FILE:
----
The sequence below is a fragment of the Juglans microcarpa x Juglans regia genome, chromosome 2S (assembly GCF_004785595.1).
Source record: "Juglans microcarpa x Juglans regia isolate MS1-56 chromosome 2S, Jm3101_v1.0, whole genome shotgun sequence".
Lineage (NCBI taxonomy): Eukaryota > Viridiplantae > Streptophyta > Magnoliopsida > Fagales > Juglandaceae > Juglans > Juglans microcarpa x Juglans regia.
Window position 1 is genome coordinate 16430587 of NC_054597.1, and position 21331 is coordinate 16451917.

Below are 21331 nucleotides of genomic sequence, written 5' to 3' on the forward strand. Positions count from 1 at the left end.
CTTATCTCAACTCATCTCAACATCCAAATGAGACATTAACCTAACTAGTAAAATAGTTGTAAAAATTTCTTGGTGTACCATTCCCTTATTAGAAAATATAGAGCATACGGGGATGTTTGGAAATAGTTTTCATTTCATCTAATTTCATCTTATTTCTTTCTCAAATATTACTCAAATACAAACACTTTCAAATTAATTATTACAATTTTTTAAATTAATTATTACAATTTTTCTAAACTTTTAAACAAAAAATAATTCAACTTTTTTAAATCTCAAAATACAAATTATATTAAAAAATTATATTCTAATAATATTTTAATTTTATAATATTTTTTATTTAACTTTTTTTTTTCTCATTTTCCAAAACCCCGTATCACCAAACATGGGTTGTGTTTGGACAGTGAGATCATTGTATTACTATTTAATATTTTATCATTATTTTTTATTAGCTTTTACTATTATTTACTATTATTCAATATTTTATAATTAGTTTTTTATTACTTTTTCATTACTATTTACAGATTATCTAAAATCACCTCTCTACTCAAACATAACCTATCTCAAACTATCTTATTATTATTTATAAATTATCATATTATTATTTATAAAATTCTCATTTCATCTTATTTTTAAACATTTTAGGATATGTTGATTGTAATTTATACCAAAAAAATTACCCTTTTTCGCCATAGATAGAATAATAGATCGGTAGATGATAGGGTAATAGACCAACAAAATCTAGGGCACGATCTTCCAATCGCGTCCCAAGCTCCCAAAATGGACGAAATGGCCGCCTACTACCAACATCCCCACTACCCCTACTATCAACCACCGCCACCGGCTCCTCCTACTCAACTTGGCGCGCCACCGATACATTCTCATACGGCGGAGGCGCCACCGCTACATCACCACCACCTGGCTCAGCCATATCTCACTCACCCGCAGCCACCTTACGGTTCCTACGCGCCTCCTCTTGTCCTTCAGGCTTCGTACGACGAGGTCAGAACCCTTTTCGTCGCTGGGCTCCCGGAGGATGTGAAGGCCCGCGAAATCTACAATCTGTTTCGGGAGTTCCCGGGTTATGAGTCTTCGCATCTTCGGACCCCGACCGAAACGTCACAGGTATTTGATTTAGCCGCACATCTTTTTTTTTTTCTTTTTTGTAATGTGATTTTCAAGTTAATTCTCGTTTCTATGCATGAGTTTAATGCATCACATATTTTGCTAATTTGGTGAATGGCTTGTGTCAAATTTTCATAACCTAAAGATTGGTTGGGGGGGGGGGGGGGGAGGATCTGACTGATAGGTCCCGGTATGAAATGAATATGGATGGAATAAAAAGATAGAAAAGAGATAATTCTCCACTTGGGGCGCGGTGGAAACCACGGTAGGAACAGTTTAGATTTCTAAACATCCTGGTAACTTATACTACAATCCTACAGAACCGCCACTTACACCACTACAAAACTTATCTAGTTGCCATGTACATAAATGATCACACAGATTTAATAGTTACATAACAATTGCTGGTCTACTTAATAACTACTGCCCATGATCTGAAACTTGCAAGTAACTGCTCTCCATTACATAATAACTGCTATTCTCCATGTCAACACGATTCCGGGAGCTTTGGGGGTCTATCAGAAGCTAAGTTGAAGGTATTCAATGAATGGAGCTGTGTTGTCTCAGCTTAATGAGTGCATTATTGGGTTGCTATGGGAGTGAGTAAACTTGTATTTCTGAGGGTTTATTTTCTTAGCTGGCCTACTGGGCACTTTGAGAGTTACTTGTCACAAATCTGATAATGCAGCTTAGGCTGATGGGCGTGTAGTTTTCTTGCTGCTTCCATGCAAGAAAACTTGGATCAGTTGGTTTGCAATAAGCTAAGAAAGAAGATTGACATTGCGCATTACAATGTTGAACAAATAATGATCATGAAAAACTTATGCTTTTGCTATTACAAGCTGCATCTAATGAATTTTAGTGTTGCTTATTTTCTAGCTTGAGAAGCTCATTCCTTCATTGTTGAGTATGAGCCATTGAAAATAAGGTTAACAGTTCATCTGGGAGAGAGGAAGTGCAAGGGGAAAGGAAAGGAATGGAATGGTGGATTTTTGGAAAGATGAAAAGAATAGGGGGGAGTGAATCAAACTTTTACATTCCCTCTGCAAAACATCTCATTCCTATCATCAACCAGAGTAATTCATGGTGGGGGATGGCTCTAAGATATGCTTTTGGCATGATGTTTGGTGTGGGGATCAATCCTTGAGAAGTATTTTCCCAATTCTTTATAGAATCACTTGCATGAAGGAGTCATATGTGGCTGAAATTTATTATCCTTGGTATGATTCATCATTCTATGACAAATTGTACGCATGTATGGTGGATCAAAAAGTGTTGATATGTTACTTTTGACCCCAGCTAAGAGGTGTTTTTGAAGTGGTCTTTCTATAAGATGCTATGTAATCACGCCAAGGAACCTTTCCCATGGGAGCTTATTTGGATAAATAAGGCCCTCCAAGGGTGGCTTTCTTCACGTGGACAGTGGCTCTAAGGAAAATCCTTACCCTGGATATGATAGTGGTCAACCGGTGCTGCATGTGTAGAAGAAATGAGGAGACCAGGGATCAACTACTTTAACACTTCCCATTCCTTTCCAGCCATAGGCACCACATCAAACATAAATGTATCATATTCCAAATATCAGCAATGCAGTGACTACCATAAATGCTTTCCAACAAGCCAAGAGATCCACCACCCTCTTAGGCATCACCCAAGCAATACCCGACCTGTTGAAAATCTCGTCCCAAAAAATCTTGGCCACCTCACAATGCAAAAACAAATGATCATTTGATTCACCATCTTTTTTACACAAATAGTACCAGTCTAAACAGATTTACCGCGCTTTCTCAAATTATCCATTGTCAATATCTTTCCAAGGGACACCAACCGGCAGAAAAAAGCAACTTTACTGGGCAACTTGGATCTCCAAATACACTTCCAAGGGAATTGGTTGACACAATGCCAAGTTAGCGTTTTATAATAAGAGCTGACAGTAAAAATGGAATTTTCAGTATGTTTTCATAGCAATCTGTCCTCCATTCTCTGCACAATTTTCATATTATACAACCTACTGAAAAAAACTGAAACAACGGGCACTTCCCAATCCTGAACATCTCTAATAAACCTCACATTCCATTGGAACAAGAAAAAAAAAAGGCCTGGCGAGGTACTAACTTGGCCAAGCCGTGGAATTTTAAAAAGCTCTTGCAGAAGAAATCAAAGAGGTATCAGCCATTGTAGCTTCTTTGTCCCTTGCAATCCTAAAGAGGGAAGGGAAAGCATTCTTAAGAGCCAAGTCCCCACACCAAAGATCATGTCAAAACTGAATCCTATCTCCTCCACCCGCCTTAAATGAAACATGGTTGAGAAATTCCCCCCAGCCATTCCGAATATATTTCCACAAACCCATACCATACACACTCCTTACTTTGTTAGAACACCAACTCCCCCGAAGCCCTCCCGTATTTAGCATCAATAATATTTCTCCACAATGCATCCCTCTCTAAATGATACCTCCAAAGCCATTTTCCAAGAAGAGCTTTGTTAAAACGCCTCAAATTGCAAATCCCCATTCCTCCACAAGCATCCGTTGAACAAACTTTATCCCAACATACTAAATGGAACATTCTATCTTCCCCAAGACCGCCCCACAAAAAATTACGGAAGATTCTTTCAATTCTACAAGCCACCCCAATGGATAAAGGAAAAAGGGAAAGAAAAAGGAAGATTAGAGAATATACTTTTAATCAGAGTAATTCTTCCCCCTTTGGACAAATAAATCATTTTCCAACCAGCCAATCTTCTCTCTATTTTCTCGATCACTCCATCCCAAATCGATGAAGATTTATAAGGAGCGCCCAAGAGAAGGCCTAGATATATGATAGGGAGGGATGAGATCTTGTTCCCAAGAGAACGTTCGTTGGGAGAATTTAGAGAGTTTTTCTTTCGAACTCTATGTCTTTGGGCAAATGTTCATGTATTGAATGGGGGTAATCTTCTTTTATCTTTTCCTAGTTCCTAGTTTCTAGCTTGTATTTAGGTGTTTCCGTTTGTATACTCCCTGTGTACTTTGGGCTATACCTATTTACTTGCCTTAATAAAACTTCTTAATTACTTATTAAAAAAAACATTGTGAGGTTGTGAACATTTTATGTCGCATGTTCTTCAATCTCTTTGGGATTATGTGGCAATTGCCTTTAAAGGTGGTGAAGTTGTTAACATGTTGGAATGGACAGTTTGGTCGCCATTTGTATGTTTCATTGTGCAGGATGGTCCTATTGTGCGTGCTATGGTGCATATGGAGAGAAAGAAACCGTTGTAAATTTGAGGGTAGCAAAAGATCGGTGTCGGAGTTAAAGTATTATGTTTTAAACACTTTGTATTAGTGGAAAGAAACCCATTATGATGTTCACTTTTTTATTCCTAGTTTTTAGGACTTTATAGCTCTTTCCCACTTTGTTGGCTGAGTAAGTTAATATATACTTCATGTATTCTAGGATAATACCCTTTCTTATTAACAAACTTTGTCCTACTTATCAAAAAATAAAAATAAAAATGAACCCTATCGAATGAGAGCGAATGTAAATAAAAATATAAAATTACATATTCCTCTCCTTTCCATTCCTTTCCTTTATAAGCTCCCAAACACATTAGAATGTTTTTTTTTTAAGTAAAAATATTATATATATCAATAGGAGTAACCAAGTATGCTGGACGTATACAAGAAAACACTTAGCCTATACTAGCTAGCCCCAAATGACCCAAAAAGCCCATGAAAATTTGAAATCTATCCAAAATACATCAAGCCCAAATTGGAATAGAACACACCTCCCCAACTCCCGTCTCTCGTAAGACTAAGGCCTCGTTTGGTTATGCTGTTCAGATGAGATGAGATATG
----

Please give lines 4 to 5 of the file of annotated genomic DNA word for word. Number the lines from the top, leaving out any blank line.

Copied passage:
Window position 1 is genome coordinate 16430587 of NC_054597.1, and position 21331 is coordinate 16451917.

Below are 21331 nucleotides of genomic sequence, written 5' to 3' on the forward strand. Positions count from 1 at the left end.